It would seem that the stars are perfectly aligned to send gold soaring. But, instead, gold’s recent failure to sustain brief rallies and generate any lasting upward momentum has many gold bulls asking “If not now, when?”
Indeed, the early-autumn economic and financial news should have fueled a significant advance in the metal’s price – or so conventional thinking would suggest, what with the Fed’s postponement of tapering, the fiscal impasse and partial government shut-down in Washington, and the approaching debt-ceiling and possibly perilous U.S. Treasury default in world financial markets.
Instead, for the past couple of years, a small number of institutional investors and large-scale speculators trading in “paper” markets have continued to weigh gold down despite the strength of demand in “physical” markets. Stated differently, Western selling has so far trumped Asian buying.
But this market imbalance is not sustainable, if only because the buyers have very deep pockets and very strong hands. Hundreds of tons of bullion bars have traveled from depositories in New York, London, and other Western vaults to Hong Kong, Shanghai, and millions of Eastern households. When sentiment shifts and Westerners look more favorably on gold, Asian holders will not likely sell, except at extraordinary price levels.
The correction that saw gold tumble from its September 2011 all-time high over $1,920 an ounce – and the advance that immediately preceded it – owed much to at most a few hundred large-scale institutional investors who were late to buy gold after the yellow metal already had a sizable run . . . and were just as quick to sell once gold stalled and failed to continue the quarter-to-quarter gains that these investors required to look good to their shareholders.
Equally important to gold’s detriment in the past couple of years, a small number of institutional speculators – mostly the trading desks of the big financial firms trading gold from the short side in futures and over-the-counter markets – drove gold lower and profited greatly by selling strategically at price points that were sure to trigger still more selling and the opportunity to buy back at still-lower price levels.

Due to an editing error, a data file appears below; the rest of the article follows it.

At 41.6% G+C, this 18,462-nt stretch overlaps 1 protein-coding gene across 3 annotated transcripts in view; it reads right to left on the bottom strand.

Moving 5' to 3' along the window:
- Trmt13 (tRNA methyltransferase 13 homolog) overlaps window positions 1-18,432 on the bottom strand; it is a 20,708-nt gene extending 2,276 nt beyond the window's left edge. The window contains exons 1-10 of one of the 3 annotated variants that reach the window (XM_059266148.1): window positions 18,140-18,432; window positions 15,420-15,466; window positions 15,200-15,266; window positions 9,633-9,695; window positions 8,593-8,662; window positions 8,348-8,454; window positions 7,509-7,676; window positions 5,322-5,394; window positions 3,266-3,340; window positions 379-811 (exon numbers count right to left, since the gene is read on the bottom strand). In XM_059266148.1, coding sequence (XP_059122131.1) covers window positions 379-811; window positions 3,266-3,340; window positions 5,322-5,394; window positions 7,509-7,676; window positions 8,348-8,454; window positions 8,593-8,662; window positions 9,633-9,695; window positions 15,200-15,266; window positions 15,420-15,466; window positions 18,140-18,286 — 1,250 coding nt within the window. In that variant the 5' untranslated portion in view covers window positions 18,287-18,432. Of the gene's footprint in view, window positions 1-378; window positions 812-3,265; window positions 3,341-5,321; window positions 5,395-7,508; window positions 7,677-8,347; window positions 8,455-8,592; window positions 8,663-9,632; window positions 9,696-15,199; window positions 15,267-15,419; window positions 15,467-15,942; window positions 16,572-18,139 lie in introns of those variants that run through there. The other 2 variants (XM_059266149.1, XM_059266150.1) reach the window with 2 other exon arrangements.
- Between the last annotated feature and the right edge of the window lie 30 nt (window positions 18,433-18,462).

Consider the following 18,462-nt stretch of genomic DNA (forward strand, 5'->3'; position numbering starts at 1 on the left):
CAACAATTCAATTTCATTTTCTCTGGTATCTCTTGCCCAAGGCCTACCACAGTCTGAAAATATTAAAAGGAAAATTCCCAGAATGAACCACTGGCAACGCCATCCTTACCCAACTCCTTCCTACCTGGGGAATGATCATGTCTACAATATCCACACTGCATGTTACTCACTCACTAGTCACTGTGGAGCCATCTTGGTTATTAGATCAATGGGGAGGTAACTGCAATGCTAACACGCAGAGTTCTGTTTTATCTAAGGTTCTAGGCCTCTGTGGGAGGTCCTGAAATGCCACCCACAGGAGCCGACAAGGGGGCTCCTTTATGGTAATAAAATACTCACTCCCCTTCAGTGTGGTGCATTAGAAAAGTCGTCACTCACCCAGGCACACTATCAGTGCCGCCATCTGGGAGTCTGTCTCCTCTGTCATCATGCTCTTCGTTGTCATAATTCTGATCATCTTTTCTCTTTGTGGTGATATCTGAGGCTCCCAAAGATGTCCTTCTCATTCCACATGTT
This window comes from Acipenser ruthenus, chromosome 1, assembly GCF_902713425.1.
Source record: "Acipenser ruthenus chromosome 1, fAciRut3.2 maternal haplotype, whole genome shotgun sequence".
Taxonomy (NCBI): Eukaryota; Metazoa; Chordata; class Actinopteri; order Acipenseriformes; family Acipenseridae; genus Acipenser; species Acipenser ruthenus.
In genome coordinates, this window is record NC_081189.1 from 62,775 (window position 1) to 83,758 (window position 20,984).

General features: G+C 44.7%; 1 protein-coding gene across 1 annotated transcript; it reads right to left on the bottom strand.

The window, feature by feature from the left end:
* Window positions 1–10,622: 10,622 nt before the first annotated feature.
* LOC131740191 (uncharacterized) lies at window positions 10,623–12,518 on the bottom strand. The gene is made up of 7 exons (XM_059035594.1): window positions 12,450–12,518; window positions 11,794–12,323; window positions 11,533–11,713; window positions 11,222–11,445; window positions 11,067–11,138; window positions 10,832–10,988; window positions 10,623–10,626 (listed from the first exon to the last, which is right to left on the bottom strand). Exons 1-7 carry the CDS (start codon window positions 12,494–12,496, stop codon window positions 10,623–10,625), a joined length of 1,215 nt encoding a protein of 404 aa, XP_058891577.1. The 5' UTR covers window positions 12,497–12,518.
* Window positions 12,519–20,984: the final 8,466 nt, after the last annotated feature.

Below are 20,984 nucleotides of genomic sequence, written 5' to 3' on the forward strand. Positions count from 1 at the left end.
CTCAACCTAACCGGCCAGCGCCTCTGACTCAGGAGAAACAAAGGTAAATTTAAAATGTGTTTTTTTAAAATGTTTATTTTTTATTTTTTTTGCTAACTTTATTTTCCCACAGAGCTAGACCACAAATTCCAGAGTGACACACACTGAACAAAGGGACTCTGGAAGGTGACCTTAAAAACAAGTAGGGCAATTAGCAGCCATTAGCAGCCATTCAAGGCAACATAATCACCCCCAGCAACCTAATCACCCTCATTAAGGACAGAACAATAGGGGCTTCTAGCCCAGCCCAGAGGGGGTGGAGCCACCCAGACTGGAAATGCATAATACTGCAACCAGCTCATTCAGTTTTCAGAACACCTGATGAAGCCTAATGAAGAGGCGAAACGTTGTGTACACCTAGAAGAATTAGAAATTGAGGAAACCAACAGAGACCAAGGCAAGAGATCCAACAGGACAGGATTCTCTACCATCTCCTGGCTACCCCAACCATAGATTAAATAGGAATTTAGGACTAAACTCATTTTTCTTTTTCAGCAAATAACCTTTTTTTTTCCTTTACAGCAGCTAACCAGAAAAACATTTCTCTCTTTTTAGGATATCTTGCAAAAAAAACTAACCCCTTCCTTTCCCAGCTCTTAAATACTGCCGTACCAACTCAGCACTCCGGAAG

Gold remains vulnerable and possibly quite volatile in the short term . . . but it is becoming increasingly attractive to long-term buyers with a significant rise in the price all the more likely over the next three-to-five years.
Talk of tapering and uncertain developments on the U.S. fiscal and debt fronts could drive gold one way or the other in the weeks ahead.
For sure, the partial Federal government shutdown – depending on how long it continues – will negatively impact consumer spending, unemployment, and economic activity. And the longer it lasts, the less likely is any imminent change in U.S. monetary policy. The Federal Reserve will not risk adoption of policies that might trigger a full-blown recession.
But tapering or not, monetary policy will, in any case, remain in a stimulative pro-gold mode for months, if not years, to come as the economy continues to struggle to regain its footings. And, in any event, as important as it is, there’s more to gold-price prospects than U.S. monetary policy.
So far, there seems to be little “default premium” in the gold price and little “default discount” in the dollar’s exchange rate against key foreign currencies – but this could change dramatically in gold’s favor if Congress remains intransigent as D-Day approaches.
Looking ahead, Indian festival and wedding-related demand, restocking by jewelry manufacturers worldwide in anticipation of Christmas and New Year retail buying, continuing strong demand from China, and a pick-up in central-bank acquisitions, should underpin the gold price and could contribute to a resumption of the long-term uptrend in the metal’s price.